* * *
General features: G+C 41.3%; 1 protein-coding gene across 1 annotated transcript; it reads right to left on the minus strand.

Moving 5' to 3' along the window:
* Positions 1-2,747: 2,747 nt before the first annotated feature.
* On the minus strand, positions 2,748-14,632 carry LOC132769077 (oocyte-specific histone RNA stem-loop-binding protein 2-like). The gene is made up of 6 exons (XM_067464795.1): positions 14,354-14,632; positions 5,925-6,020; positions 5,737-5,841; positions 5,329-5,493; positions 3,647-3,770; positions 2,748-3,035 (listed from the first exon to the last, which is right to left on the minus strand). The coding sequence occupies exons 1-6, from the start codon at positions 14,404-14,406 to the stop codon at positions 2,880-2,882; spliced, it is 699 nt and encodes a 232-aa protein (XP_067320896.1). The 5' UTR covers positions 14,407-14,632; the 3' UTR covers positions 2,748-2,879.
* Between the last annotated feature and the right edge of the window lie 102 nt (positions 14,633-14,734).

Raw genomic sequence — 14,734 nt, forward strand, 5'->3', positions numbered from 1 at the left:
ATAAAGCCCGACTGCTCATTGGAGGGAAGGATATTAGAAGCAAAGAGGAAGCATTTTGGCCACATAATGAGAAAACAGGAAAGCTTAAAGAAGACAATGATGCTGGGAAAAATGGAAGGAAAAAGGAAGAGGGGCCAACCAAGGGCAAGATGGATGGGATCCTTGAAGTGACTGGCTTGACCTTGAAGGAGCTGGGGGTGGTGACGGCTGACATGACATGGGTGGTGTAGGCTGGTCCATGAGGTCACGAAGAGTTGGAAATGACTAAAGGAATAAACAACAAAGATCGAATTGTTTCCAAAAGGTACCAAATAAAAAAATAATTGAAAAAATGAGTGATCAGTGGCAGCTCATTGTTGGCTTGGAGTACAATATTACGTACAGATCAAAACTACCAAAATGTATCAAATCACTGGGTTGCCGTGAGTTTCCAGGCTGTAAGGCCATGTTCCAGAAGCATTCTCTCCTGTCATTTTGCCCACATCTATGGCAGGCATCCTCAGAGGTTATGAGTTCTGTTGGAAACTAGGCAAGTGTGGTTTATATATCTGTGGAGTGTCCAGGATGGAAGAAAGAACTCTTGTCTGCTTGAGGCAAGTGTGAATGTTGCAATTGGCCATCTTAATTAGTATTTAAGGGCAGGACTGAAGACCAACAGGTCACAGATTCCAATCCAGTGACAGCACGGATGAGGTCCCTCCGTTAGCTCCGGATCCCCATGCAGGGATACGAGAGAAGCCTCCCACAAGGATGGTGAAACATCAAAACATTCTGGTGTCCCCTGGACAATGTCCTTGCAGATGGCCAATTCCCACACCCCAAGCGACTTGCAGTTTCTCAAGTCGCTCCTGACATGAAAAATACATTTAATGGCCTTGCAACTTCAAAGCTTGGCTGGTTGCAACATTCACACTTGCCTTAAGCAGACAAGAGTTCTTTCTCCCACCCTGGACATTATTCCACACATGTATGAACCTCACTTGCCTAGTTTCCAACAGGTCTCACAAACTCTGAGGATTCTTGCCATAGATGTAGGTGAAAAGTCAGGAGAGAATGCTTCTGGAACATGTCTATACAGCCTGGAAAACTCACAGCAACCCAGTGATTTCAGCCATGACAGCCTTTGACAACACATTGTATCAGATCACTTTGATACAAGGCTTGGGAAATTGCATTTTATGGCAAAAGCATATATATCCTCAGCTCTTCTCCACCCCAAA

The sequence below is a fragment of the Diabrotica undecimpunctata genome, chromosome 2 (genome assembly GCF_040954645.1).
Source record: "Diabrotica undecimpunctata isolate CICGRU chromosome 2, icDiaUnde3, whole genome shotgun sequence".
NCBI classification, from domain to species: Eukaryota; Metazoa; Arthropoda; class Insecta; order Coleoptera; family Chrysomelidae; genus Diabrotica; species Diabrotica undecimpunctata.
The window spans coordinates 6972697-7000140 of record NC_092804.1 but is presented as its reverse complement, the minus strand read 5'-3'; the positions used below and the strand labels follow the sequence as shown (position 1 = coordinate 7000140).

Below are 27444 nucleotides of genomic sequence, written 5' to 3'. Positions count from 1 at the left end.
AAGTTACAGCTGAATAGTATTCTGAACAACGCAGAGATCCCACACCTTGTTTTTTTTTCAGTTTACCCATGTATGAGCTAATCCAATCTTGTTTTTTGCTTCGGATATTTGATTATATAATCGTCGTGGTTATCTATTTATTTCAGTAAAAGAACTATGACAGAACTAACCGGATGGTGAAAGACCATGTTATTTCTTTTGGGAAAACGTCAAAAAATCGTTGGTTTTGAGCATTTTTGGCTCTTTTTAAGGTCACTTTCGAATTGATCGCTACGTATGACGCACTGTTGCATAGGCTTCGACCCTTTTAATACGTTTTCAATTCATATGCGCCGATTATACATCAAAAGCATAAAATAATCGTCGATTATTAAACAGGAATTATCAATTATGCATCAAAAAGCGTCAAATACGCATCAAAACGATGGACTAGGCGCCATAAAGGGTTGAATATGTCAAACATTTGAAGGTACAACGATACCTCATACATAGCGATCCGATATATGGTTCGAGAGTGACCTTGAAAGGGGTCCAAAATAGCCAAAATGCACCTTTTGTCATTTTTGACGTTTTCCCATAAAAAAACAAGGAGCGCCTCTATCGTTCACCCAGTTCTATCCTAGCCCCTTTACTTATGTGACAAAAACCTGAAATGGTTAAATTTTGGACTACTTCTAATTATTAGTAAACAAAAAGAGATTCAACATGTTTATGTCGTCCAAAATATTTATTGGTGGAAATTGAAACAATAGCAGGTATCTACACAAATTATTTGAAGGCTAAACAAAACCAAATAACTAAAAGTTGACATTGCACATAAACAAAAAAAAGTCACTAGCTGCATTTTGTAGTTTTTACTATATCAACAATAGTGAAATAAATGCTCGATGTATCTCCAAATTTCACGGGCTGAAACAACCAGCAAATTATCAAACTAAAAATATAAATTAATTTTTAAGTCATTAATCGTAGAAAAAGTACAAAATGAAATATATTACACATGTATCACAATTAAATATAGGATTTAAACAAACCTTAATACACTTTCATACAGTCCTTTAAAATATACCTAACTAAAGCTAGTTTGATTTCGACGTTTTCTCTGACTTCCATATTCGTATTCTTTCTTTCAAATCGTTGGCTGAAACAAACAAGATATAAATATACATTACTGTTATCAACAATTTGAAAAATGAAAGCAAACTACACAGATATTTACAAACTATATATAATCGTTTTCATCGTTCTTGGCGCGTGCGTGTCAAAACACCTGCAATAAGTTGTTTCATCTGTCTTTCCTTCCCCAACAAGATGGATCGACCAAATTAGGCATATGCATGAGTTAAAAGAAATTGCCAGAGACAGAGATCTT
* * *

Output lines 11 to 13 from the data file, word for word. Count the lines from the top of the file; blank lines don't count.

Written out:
The window spans coordinates 6972697-7000140 of record NC_092804.1 but is presented as its reverse complement, the minus strand read 5'-3'; the positions used below and the strand labels follow the sequence as shown (position 1 = coordinate 7000140).

Below are 27444 nucleotides of genomic sequence, written 5' to 3'. Positions count from 1 at the left end.
AAGTTACAGCTGAATAGTATTCTGAACAACGCAGAGATCCCACACCTTGTTTTTTTTTCAGTTTACCCATGTATGAGCTAATCCAATCTTGTTTTTTGCTTCGGATATTTGATTATATAATCGTCGTGGTTATCTATTTATTTCAGTAAAAGAACTATGACAGAACTAACCGGATGGTGAAAGACCATGTTATTTCTTTTGGGAAAACGTCAAAAAATCGTTGGTTTTGAGCATTTTTGGCTCTTTTTAAGGTCACTTTCGAATTGATCGCTACGTATGACGCACTGTTGCATAGGCTTCGACCCTTTTAATACGTTTTCAATTCATATGCGCCGATTATACATCAAAAGCATAAAATAATCGTCGATTATTAAACAGGAATTATCAATTATGCATCAAAAAGCGTCAAATACGCATCAAAACGATGGACTAGGCGCCATAAAGGGTTGAATATGTCAAACATTTGAAGGTACAACGATACCTCATACATAGCGATCCGATATATGGTTCGAGAGTGACCTTGAAAGGGGTCCAAAATAGCCAAAATGCACCTTTTGTCATTTTTGACGTTTTCCCATAAAAAAACAAGGAGCGCCTCTATCGTTCACCCAGTTCTATCCTAGCCCCTTTACTTATGTGACAAAAACCTGAAATGGTTAAATTTTGGACTACTTCTAATTATTAGTAAACAAAAAGAGATTCAACATGTTTATGTCGTCCAAAATATTTATTGGTGGAAATTGAAACAATAGCAGGTATCTACACAAATTATTTGAAGGCTAAACAAAACCAAATAACTAAAAGTTGACATTGCACATAAACAAAAAAAAGTCACTAGCTGCATTTTGTAGTTTTTACTATATCAACAATAGTGAAATAAATGCTCGATGTATCTCCAAATTTCACGGGCTGAAACAACCAGCAAATTATCAAACTAAAAATATAAATTAATTTTTAAGTCATTAATCGTAGAAAAAGTACAAAATGAAATATATTACACATGTATCACAATTAAATATAGGATTTAAACAAACCTTAATACACTTTCATACAGTCCTTTAAAATATACCTAACTAAAGCTAGTTTGATTTCGACGTTTTCTCTGACTTCCATATTCGTATTCTTTCTTTCAAATCGTTGGCTGAAACAAACAAGATATAAATATACATTACTGTTATCAACAATTTGAAAAATGAAAGCAAACTACACAGATATTTACAAACTATATATAATCGTTTTCATCGTTCTTGGCGCGTGCGTGTCAAAACACCTGCAATAAGTTGTTTCATCTGTCTTTCCTTCCCCAACAAGATGGATCGACCAAATTAGGCATATGCATGAGTTAAAAGAAATTGCCAGAGACAGAGATCTT